Losing a family member is always challenging, especially if their assets are split up according to their will. The probate process could be necessary to hasten the distribution of assets, depending on the terms of a relative’s estate plan. The probate process is governed by a set of laws in every state, including California. Understanding what makes these claims solid, as well as how they can be rejected, is critical for filing a complete, strong probate petition with the court.
Probate is the process of distributing assets after a will has been made. At this stage, the will is recognized as legal, and the appointed executor begins dividing the assets among the beneficiaries specified in the document. Anything from keepsakes and personal items to real estate may be distributed during this process according to the directives given by the deceased. Depending on the total amount of money in the estate, the probate process may be optional. If the value of one estate is less than $166,250.00, neither the executor of a will nor the people it names must go through the probate process. However, if the value of an estate exceeds $166,250.00, the probate procedure is required.
California usually requires estates to go through probate. However, there are two distinct processes for estate probate. If the estate’s value is less than $166,250, simplified procedures may be applied. If assets are connected to a living owner or beneficiary, probate may not be required. For instance, the designated beneficiary of a life insurance policy would be transferred automatically. The surviving spouse would receive the couple’s property. Although complicated, avoiding probate is possible. The best method to achieve this is to put all assets into a living trust.
The trust’s assets will automatically pass to the beneficiaries someone chooses when they pass away if they name one or more. Another choice is to designate assets as payable on death or to appoint a beneficiary, as is the case with life insurance and bank accounts. Jointly owned property immediately passes to the remaining owner. Property investments with transfer-on-death deeds may occasionally be exempt from probate.
Supplemental documentation is necessary to address any problems or flaws in the application after the registrar rejects it. In certain difficult matters, the attorney must obtain a court order through a written request or by appearing in court to discuss the issue with a judge. There are several common grounds for denial by the probate registry:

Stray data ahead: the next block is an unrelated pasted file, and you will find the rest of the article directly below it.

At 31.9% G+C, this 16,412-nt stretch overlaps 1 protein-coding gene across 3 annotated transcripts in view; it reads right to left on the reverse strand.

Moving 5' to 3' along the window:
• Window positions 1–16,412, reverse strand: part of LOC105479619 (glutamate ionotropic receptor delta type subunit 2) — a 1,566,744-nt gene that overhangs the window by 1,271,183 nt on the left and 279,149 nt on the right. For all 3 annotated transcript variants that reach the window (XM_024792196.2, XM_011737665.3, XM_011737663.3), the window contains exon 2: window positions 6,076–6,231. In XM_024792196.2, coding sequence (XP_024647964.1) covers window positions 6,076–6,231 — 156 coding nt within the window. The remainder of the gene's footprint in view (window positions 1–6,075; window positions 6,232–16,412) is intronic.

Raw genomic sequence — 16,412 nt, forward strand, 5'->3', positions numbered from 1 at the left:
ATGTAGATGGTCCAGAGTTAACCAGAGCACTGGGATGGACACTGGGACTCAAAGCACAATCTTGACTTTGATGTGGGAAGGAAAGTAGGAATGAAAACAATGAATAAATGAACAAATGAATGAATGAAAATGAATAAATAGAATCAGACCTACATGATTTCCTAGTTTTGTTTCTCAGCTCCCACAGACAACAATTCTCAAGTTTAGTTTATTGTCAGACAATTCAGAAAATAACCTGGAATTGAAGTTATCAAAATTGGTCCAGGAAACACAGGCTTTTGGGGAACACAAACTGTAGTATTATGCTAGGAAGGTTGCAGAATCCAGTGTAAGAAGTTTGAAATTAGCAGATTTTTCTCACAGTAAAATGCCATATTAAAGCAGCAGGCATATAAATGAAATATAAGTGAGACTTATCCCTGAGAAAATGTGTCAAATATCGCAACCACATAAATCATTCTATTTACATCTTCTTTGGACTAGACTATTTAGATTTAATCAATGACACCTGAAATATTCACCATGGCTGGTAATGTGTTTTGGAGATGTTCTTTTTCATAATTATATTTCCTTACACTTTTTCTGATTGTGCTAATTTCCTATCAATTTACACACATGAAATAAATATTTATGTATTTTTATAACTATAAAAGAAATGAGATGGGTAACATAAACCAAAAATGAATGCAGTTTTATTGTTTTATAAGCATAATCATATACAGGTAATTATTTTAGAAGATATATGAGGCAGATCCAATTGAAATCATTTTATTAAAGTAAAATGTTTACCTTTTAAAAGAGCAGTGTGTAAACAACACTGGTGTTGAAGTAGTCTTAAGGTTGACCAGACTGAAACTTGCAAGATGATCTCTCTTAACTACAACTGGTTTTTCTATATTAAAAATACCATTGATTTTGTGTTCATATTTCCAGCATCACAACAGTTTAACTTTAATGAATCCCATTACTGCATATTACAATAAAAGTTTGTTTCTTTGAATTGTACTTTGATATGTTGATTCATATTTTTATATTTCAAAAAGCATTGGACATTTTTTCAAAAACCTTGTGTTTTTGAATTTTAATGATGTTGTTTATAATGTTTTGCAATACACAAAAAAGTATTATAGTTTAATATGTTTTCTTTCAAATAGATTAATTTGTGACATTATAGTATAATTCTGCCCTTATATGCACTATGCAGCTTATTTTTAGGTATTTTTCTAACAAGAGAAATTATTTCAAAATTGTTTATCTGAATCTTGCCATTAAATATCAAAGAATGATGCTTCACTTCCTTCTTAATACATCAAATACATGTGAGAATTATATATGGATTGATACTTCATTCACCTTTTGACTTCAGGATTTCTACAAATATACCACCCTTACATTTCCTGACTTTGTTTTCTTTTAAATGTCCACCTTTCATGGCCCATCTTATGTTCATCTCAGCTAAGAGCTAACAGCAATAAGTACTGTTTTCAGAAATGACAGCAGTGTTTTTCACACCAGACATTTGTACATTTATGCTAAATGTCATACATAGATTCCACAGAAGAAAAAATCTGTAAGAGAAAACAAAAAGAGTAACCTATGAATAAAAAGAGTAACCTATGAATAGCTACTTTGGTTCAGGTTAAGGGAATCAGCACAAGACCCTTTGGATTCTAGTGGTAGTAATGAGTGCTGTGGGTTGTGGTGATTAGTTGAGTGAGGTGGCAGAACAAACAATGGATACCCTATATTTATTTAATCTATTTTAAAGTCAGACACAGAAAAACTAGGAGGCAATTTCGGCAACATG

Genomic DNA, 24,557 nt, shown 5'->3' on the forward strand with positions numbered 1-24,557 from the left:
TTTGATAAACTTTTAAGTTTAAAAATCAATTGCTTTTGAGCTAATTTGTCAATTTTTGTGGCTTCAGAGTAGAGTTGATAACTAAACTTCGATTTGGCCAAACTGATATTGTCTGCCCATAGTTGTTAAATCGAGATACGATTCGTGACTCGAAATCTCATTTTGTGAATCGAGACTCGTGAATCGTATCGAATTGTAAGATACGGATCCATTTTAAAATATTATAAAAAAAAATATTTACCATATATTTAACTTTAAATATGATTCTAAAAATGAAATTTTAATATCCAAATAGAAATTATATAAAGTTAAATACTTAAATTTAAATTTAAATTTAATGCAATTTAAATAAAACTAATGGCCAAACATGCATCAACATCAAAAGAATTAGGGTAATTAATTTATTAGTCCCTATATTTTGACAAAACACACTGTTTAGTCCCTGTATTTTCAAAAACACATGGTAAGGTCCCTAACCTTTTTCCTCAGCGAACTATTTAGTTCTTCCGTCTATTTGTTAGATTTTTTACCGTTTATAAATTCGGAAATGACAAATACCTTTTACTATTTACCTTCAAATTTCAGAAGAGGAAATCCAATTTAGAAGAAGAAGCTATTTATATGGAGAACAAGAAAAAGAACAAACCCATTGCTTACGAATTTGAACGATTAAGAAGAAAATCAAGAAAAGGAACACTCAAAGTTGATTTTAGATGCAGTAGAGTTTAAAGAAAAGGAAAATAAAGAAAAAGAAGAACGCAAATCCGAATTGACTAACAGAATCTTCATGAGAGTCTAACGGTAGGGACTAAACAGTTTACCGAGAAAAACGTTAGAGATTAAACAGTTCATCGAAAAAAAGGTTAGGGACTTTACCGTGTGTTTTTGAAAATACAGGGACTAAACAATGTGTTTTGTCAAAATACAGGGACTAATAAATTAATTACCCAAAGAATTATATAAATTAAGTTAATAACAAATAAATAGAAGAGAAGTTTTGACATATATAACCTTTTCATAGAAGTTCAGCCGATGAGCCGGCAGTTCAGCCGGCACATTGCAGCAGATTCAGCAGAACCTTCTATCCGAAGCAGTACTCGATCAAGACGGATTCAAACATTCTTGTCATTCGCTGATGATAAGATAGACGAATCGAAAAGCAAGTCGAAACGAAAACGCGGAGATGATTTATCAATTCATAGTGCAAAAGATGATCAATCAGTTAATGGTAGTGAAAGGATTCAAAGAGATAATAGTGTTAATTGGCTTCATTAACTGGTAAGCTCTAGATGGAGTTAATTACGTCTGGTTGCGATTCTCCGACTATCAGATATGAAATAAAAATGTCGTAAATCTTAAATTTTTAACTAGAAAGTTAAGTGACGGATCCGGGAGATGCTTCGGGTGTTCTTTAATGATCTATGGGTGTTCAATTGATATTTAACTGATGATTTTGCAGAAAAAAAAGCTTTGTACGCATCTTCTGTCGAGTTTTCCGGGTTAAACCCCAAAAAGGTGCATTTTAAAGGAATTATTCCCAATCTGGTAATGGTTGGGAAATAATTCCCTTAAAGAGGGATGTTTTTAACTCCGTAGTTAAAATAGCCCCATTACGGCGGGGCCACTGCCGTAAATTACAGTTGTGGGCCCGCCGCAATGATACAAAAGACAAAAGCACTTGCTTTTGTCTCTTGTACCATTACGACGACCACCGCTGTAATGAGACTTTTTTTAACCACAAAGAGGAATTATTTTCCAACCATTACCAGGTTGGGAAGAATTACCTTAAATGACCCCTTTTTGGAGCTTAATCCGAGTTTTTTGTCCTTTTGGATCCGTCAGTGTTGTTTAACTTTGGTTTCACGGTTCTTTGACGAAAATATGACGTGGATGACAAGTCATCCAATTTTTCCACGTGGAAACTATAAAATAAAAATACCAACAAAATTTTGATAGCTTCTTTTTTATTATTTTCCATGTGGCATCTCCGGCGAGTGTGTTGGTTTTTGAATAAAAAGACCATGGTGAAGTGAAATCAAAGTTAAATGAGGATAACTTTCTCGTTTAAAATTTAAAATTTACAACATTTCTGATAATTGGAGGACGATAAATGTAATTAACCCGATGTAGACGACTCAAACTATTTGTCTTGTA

A: In most cases, probate can be rejected based on technical errors in filing or problems with the estate itself. For example, if assets are not listed properly, or if there is a problem connecting the assets to the estate itself, then the probate request can be rejected. This process can be appealed, and with the help of an estate planning lawyer, the appeals process can be simple to navigate.
A: A rejected proposed order typically means that there was a problem either with the filing of the order or with the documents submitted to the court. Often, filing paperwork for the same estate can accidentally be filed as a new case, causing both filings to get rejected. Any rejections can be appealed and resubmitted to the court with the correct information.
A: Probate can be helpful in deciding which assets go to which beneficiaries. However, the process can be concerning for those looking to keep their family affairs private, with probate filings bringing their estates to the public. The probate process can also take a long time to settle, and the cost of these legal services may be too much for some.
A: Probate Referees, who serve a similar function to lawyers, are not given a salary but instead are compensated directly by the estate, up to a limit of $10,000 per estate, for services rendered. From this compensation, the referee is required to cover all costs, including rent, staff wages, office expenditures, etc.
Probate rejection can be hard to process, especially for families still grieving the loss of their loved ones. Fortunately, with the right legal team, the appeals process can be fast, easy, and beneficial to those seeking closure. At Sweeney Probate Law, we can help analyze a case and fix any issues that could have caused a probate petition to get rejected. Visit our website and contact us now to get started with the appeals process.